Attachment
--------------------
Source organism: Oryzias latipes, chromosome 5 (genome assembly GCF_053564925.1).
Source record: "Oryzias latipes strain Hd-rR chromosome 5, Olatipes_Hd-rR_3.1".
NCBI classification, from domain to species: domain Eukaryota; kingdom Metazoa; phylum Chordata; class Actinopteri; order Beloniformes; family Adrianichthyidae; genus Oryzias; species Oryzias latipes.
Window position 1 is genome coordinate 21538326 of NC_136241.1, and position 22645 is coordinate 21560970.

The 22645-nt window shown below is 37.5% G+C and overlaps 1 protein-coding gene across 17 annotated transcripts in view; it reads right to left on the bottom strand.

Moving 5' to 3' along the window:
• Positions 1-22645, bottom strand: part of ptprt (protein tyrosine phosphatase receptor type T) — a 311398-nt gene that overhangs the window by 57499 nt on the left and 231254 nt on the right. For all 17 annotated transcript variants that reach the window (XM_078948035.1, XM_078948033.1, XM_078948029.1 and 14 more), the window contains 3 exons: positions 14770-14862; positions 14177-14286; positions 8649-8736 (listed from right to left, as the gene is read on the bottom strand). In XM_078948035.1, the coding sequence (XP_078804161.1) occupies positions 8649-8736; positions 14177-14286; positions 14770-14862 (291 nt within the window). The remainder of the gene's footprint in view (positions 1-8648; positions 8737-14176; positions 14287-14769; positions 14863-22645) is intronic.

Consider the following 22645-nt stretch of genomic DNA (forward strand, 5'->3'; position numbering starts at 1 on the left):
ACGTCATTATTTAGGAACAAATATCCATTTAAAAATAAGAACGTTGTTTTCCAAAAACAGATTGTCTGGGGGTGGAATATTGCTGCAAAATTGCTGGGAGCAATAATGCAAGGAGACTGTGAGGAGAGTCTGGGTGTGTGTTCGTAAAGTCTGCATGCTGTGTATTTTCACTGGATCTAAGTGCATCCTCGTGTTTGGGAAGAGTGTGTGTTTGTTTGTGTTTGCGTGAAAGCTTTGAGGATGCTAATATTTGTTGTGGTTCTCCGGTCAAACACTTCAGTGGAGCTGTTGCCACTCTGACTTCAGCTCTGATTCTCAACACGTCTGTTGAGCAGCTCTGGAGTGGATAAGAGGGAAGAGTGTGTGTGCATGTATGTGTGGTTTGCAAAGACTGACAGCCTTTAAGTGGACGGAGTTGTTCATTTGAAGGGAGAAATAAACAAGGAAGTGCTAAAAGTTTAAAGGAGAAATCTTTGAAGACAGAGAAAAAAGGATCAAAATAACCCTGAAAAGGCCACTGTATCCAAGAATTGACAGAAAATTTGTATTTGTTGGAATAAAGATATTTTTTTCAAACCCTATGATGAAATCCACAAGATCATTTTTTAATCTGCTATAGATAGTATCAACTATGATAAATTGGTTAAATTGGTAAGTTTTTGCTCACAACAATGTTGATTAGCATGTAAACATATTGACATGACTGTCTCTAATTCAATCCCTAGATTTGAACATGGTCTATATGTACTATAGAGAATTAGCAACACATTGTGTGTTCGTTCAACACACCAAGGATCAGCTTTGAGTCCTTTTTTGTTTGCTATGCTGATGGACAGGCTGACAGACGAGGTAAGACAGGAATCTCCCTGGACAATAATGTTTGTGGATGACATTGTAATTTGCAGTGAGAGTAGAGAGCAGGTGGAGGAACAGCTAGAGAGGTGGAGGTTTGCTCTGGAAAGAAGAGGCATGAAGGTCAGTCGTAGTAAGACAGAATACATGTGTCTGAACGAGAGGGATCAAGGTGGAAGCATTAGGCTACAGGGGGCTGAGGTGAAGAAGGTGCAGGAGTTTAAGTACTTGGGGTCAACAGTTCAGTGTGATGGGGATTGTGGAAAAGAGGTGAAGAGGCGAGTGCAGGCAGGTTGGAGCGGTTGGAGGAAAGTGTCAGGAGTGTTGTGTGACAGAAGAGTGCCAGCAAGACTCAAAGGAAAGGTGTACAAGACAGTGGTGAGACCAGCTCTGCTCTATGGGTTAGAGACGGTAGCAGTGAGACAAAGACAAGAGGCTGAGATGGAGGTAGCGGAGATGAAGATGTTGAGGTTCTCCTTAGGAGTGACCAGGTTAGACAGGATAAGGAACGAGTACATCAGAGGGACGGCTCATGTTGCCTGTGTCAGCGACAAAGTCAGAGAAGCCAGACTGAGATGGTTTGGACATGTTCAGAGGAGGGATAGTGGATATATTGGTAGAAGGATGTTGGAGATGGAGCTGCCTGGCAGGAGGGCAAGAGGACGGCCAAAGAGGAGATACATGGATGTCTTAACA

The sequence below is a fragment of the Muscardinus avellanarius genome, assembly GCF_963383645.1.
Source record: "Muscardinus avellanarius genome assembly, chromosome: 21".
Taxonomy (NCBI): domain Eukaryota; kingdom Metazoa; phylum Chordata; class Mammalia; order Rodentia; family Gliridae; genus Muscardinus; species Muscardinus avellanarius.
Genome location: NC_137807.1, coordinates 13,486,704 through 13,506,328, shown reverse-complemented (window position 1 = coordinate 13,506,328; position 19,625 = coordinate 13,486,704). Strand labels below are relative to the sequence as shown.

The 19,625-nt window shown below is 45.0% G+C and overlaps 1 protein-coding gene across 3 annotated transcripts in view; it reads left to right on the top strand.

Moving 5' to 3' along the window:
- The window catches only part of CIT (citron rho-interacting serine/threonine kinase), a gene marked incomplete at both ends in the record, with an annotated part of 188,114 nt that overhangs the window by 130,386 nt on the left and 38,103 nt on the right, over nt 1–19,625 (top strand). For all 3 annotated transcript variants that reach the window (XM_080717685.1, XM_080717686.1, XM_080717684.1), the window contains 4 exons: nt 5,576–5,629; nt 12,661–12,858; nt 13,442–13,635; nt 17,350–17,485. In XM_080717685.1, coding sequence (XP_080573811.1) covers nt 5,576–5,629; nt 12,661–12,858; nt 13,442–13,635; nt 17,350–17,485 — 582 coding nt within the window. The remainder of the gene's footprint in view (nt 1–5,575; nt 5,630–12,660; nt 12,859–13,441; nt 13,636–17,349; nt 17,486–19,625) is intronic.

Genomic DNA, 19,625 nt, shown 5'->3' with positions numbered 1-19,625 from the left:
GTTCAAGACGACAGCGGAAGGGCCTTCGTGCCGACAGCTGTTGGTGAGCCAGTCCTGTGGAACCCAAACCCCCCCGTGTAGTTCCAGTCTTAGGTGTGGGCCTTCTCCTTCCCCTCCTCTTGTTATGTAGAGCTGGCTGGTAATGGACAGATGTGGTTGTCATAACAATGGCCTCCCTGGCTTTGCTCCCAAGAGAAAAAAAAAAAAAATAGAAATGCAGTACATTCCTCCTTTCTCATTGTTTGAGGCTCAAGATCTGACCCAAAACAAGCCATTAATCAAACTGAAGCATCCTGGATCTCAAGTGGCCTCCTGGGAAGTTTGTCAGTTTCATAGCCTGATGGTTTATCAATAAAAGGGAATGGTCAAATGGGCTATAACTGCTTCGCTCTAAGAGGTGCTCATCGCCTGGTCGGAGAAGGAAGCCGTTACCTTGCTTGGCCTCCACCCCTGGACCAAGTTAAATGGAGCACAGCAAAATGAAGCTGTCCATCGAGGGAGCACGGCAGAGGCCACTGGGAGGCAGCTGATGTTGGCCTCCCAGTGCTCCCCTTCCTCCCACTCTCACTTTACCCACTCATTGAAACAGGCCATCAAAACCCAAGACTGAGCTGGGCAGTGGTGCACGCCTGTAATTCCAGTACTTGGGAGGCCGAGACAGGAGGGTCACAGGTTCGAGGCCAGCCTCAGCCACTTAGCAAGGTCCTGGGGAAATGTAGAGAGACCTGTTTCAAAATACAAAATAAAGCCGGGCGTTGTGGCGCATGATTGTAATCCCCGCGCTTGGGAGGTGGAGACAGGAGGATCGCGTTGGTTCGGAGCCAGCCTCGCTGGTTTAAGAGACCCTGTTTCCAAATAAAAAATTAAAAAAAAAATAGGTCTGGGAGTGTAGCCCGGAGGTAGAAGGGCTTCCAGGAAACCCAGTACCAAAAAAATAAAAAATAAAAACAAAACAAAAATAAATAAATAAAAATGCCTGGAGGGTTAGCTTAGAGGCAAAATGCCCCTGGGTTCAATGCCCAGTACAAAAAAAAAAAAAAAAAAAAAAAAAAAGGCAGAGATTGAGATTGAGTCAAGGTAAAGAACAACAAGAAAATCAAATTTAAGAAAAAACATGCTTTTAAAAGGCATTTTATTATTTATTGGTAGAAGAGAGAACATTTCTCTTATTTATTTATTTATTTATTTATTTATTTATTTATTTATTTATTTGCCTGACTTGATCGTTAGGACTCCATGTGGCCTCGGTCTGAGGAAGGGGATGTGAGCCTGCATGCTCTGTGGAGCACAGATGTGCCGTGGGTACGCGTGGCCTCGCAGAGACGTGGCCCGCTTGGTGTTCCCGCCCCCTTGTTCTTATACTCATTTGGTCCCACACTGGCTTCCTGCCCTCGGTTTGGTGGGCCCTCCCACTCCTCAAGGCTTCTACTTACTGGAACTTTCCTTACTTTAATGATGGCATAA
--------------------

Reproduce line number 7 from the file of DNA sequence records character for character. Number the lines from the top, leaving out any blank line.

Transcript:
• Positions 1-22645, bottom strand: part of ptprt (protein tyrosine phosphatase receptor type T) — a 311398-nt gene that overhangs the window by 57499 nt on the left and 231254 nt on the right. For all 17 annotated transcript variants that reach the window (XM_078948035.1, XM_078948033.1, XM_078948029.1 and 14 more), the window contains 3 exons: positions 14770-14862; positions 14177-14286; positions 8649-8736 (listed from right to left, as the gene is read on the bottom strand). In XM_078948035.1, the coding sequence (XP_078804161.1) occupies positions 8649-8736; positions 14177-14286; positions 14770-14862 (291 nt within the window). The remainder of the gene's footprint in view (positions 1-8648; positions 8737-14176; positions 14287-14769; positions 14863-22645) is intronic.